The Colorado Public Employee Retirement Association fund took a beating in 2008 losing nearly 30% of their value in one year and taking the funded ratio of assets to liabilities to near 50%.
This is a huge problem. The fund is $30 billion in the red and facing the real possibility of crossing a tipping point from which there will be no recovery. If things don’t change soon, a tipping point will be reached in 4 – 6 years, followed by a fund that is completely out of money in another ten years.
If that happens, either retirees will get no money or the state will have to figure out how to pay the current equivalent of $2.85 billion a year in benefits out of the general fund – the money that funds K-12, Higher Ed, Corrections, etc. $2.85 billion represents 40% of the general fund, in other words, we’ll be broke.
Fortunately, a solution was crafted the put the fund on track for solvency in 30 years without increasing taxes.
The solution is hard to take; it reduces benefits and requires the state and employees to put more cash into the fund. Basically no one likes it, but most understand that it’s something that has to be done.
I wrote a response some of the critics of the solution with Sen Penry in the Post.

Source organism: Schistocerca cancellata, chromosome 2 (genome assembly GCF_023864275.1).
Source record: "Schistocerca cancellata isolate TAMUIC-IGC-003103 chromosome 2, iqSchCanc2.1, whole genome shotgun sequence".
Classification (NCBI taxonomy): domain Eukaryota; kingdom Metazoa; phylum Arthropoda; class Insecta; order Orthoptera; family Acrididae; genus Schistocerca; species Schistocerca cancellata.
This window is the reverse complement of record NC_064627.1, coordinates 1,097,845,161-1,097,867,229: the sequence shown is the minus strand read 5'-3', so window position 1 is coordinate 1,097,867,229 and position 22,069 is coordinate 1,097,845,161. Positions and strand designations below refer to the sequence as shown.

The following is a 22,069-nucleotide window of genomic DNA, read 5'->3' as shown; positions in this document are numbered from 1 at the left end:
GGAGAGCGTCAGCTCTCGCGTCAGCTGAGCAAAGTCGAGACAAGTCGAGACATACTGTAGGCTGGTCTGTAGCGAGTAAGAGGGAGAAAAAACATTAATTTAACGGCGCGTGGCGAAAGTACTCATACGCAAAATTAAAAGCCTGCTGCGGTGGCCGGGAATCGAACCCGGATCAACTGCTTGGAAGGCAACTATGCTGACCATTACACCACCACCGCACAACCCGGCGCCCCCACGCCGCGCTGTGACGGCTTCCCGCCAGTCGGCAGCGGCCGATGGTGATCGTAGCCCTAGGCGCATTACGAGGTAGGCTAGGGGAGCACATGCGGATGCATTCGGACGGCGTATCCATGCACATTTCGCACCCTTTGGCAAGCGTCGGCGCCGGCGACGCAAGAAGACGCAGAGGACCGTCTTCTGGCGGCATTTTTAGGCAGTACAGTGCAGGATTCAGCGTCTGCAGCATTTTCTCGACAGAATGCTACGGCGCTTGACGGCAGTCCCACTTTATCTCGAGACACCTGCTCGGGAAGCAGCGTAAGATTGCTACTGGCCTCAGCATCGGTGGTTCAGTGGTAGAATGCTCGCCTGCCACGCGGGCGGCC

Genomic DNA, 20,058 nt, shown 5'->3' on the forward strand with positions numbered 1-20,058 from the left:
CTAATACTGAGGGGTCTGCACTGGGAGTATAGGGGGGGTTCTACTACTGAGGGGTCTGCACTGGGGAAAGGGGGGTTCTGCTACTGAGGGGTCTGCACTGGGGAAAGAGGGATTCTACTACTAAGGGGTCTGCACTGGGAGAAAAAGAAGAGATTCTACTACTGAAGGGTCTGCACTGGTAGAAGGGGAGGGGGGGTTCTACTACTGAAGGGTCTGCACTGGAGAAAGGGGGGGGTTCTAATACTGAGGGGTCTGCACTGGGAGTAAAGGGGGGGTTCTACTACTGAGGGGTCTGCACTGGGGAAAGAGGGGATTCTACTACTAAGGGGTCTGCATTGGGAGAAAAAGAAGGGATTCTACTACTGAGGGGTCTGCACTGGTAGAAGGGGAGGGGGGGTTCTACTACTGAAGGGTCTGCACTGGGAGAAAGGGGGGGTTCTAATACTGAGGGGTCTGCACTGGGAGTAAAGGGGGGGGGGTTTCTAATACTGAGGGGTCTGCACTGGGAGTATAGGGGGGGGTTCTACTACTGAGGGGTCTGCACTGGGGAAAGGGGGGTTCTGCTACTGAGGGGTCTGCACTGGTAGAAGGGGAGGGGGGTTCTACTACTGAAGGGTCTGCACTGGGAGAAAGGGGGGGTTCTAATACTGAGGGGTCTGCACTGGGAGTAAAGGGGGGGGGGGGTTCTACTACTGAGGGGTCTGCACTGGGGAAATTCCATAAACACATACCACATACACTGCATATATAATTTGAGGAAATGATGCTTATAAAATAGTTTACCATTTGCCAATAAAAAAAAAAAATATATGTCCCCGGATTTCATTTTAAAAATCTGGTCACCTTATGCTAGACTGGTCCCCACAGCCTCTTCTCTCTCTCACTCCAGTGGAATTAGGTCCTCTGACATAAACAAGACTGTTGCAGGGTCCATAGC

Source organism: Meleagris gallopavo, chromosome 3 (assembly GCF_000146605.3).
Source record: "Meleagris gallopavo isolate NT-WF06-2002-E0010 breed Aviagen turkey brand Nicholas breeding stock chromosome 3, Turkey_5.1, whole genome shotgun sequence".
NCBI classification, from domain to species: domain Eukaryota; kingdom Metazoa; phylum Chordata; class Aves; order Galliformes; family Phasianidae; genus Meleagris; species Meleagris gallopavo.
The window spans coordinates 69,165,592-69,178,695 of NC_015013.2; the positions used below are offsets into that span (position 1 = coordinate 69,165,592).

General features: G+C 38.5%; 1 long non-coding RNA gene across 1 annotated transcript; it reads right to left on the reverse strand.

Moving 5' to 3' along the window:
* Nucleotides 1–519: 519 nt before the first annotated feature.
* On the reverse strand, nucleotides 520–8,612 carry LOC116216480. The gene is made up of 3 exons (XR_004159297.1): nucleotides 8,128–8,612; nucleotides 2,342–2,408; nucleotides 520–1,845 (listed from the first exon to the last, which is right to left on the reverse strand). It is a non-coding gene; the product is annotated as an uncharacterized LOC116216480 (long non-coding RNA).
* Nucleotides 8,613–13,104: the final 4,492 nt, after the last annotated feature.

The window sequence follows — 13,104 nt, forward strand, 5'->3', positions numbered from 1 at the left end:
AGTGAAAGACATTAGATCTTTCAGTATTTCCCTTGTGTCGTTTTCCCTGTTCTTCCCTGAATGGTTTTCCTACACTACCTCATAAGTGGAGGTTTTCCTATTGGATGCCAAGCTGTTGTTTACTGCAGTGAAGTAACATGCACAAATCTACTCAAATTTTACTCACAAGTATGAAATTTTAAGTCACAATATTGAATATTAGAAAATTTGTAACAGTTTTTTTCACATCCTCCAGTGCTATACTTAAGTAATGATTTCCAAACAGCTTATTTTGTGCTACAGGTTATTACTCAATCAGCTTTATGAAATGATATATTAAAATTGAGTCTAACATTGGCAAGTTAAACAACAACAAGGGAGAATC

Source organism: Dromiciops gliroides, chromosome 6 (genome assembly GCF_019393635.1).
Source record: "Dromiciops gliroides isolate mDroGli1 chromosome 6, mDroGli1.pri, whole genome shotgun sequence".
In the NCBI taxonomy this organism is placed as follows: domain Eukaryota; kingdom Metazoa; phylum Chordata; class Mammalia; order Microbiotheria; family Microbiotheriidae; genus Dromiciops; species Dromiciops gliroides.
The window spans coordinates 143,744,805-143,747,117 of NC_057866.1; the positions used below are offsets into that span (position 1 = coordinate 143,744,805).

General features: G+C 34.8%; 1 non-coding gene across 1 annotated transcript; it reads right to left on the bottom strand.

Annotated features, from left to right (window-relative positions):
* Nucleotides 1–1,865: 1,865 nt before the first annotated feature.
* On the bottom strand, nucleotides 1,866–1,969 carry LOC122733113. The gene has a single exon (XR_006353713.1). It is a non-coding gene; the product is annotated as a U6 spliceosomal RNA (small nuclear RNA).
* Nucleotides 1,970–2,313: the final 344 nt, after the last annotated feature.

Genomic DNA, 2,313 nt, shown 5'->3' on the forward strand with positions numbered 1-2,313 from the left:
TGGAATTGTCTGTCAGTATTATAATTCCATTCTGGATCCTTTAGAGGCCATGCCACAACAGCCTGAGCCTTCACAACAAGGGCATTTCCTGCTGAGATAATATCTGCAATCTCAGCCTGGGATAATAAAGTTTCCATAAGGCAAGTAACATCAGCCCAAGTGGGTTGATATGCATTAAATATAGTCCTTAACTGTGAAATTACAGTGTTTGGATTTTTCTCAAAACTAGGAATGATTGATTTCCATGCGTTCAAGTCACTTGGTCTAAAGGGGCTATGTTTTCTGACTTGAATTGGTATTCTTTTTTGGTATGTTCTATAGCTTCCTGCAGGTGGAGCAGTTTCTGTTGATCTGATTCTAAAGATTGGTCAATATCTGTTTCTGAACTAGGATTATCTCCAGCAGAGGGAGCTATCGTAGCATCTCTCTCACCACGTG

We didn’t respond to the PERA members who are critical of the reduction in benefits.
I understand that they won’t like the cost of living adjustment (COLA) increases being cut from 3.5% to 2%. I wouldn’t either, but I suspect that they’d like a bankrupt fund a lot less. As the United retirees who have seen their retirement benefit cut to a fraction of what it was; a real fraction, not a reduction in the rate of growth, but checks that are actually cut by more than half of what they were before United’s fund bankruptcy.
Finally, it is important for retirees to remember that a future legislature can increase COLA’s if warranted and affordable. I just hope that if a future legislature does, they will be smart enough not to over promise what can be delivered.
The Legislature has tinkered with PERA some 93 times since 1969. Maybe that is part of the problem.